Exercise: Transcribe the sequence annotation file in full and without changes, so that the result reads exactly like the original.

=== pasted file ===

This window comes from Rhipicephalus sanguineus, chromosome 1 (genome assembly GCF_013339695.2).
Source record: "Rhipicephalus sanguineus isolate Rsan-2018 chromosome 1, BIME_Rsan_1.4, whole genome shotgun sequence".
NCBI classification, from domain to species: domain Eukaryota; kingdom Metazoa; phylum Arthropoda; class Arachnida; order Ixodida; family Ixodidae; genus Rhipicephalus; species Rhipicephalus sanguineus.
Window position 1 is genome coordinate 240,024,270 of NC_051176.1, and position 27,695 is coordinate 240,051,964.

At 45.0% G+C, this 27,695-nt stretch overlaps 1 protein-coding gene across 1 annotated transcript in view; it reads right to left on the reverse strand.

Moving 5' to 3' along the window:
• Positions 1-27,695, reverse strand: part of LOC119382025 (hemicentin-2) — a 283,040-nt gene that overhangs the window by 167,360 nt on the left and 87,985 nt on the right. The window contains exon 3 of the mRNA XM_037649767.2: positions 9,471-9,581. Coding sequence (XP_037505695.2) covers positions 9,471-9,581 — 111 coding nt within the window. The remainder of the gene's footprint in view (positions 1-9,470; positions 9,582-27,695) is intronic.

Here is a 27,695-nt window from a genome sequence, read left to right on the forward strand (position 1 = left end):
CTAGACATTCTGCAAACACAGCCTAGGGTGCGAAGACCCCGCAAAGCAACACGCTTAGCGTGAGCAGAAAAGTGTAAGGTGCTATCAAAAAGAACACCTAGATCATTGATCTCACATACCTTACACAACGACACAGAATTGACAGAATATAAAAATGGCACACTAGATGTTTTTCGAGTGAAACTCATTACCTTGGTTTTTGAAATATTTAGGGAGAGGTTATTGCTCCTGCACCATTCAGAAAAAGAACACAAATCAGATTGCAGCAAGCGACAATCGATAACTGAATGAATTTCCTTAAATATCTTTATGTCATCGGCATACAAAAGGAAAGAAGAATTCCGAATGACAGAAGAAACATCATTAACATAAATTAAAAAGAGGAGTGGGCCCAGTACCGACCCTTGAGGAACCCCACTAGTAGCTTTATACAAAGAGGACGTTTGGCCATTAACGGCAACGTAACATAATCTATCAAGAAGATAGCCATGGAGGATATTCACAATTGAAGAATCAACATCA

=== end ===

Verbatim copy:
This window comes from Rhipicephalus sanguineus, chromosome 1 (genome assembly GCF_013339695.2).
Source record: "Rhipicephalus sanguineus isolate Rsan-2018 chromosome 1, BIME_Rsan_1.4, whole genome shotgun sequence".
NCBI classification, from domain to species: domain Eukaryota; kingdom Metazoa; phylum Arthropoda; class Arachnida; order Ixodida; family Ixodidae; genus Rhipicephalus; species Rhipicephalus sanguineus.
Window position 1 is genome coordinate 240,024,270 of NC_051176.1, and position 27,695 is coordinate 240,051,964.

At 45.0% G+C, this 27,695-nt stretch overlaps 1 protein-coding gene across 1 annotated transcript in view; it reads right to left on the reverse strand.

Moving 5' to 3' along the window:
• Positions 1-27,695, reverse strand: part of LOC119382025 (hemicentin-2) — a 283,040-nt gene that overhangs the window by 167,360 nt on the left and 87,985 nt on the right. The window contains exon 3 of the mRNA XM_037649767.2: positions 9,471-9,581. Coding sequence (XP_037505695.2) covers positions 9,471-9,581 — 111 coding nt within the window. The remainder of the gene's footprint in view (positions 1-9,470; positions 9,582-27,695) is intronic.

Here is a 27,695-nt window from a genome sequence, read left to right on the forward strand (position 1 = left end):
CTAGACATTCTGCAAACACAGCCTAGGGTGCGAAGACCCCGCAAAGCAACACGCTTAGCGTGAGCAGAAAAGTGTAAGGTGCTATCAAAAAGAACACCTAGATCATTGATCTCACATACCTTACACAACGACACAGAATTGACAGAATATAAAAATGGCACACTAGATGTTTTTCGAGTGAAACTCATTACCTTGGTTTTTGAAATATTTAGGGAGAGGTTATTGCTCCTGCACCATTCAGAAAAAGAACACAAATCAGATTGCAGCAAGCGACAATCGATAACTGAATGAATTTCCTTAAATATCTTTATGTCATCGGCATACAAAAGGAAAGAAGAATTCCGAATGACAGAAGAAACATCATTAACATAAATTAAAAAGAGGAGTGGGCCCAGTACCGACCCTTGAGGAACCCCACTAGTAGCTTTATACAAAGAGGACGTTTGGCCATTAACGGCAACGTAACATAATCTATCAAGAAGATAGCCATGGAGGATATTCACAATTGAAGAATCAACATCA